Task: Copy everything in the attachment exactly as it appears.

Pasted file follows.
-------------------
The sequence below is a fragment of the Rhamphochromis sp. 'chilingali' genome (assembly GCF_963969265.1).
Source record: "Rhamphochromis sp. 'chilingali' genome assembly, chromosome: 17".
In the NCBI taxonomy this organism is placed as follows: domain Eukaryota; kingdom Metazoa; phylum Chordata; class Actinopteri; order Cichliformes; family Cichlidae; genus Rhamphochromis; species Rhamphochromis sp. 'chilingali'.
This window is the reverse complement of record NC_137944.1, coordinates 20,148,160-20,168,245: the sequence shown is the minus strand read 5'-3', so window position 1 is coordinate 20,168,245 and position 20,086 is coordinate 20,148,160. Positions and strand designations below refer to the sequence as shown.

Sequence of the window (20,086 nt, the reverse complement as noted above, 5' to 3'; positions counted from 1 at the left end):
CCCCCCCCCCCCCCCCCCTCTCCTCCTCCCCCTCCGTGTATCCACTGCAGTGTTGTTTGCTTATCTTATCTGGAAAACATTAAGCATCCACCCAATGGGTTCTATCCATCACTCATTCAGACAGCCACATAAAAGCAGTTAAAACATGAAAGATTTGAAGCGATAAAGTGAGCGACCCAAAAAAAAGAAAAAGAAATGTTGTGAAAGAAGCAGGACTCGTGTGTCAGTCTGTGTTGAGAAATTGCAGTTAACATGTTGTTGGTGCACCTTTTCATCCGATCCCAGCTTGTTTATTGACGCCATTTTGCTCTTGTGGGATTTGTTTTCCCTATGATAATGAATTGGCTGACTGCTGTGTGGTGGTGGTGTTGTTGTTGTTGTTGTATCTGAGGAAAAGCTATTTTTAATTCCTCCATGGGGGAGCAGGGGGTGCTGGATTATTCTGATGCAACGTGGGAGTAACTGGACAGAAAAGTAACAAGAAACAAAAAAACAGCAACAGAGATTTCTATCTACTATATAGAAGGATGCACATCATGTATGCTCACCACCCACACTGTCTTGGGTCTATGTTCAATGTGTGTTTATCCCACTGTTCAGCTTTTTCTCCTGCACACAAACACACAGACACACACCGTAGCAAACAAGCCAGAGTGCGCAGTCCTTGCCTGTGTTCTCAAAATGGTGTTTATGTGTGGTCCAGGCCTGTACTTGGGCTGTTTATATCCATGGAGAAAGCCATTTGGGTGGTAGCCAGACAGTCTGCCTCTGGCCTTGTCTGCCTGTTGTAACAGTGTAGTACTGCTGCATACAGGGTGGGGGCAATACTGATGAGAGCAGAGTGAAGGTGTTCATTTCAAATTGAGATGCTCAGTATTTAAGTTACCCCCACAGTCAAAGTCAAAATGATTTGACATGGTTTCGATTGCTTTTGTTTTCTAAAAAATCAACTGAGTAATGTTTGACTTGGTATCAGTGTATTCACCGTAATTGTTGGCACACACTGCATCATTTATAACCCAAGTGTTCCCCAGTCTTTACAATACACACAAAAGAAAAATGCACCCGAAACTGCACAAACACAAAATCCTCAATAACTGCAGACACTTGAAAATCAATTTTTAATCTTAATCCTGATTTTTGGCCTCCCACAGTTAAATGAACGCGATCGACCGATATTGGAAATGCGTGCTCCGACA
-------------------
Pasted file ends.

The sequence below is a fragment of the Rhamphochromis sp. 'chilingali' genome (assembly GCF_963969265.1).
Source record: "Rhamphochromis sp. 'chilingali' genome assembly, chromosome: 17".
In the NCBI taxonomy this organism is placed as follows: domain Eukaryota; kingdom Metazoa; phylum Chordata; class Actinopteri; order Cichliformes; family Cichlidae; genus Rhamphochromis; species Rhamphochromis sp. 'chilingali'.
This window is the reverse complement of record NC_137944.1, coordinates 20,148,160-20,168,245: the sequence shown is the minus strand read 5'-3', so window position 1 is coordinate 20,168,245 and position 20,086 is coordinate 20,148,160. Positions and strand designations below refer to the sequence as shown.

Sequence of the window (20,086 nt, the reverse complement as noted above, 5' to 3'; positions counted from 1 at the left end):
CCCCCCCCCCCCCCCCCCTCTCCTCCTCCCCCTCCGTGTATCCACTGCAGTGTTGTTTGCTTATCTTATCTGGAAAACATTAAGCATCCACCCAATGGGTTCTATCCATCACTCATTCAGACAGCCACATAAAAGCAGTTAAAACATGAAAGATTTGAAGCGATAAAGTGAGCGACCCAAAAAAAAGAAAAAGAAATGTTGTGAAAGAAGCAGGACTCGTGTGTCAGTCTGTGTTGAGAAATTGCAGTTAACATGTTGTTGGTGCACCTTTTCATCCGATCCCAGCTTGTTTATTGACGCCATTTTGCTCTTGTGGGATTTGTTTTCCCTATGATAATGAATTGGCTGACTGCTGTGTGGTGGTGGTGTTGTTGTTGTTGTTGTATCTGAGGAAAAGCTATTTTTAATTCCTCCATGGGGGAGCAGGGGGTGCTGGATTATTCTGATGCAACGTGGGAGTAACTGGACAGAAAAGTAACAAGAAACAAAAAAACAGCAACAGAGATTTCTATCTACTATATAGAAGGATGCACATCATGTATGCTCACCACCCACACTGTCTTGGGTCTATGTTCAATGTGTGTTTATCCCACTGTTCAGCTTTTTCTCCTGCACACAAACACACAGACACACACCGTAGCAAACAAGCCAGAGTGCGCAGTCCTTGCCTGTGTTCTCAAAATGGTGTTTATGTGTGGTCCAGGCCTGTACTTGGGCTGTTTATATCCATGGAGAAAGCCATTTGGGTGGTAGCCAGACAGTCTGCCTCTGGCCTTGTCTGCCTGTTGTAACAGTGTAGTACTGCTGCATACAGGGTGGGGGCAATACTGATGAGAGCAGAGTGAAGGTGTTCATTTCAAATTGAGATGCTCAGTATTTAAGTTACCCCCACAGTCAAAGTCAAAATGATTTGACATGGTTTCGATTGCTTTTGTTTTCTAAAAAATCAACTGAGTAATGTTTGACTTGGTATCAGTGTATTCACCGTAATTGTTGGCACACACTGCATCATTTATAACCCAAGTGTTCCCCAGTCTTTACAATACACACAAAAGAAAAATGCACCCGAAACTGCACAAACACAAAATCCTCAATAACTGCAGACACTTGAAAATCAATTTTTAATCTTAATCCTGATTTTTGGCCTCCCACAGTTAAATGAACGCGATCGACCGATATTGGAAATGCGTGCTCCGACA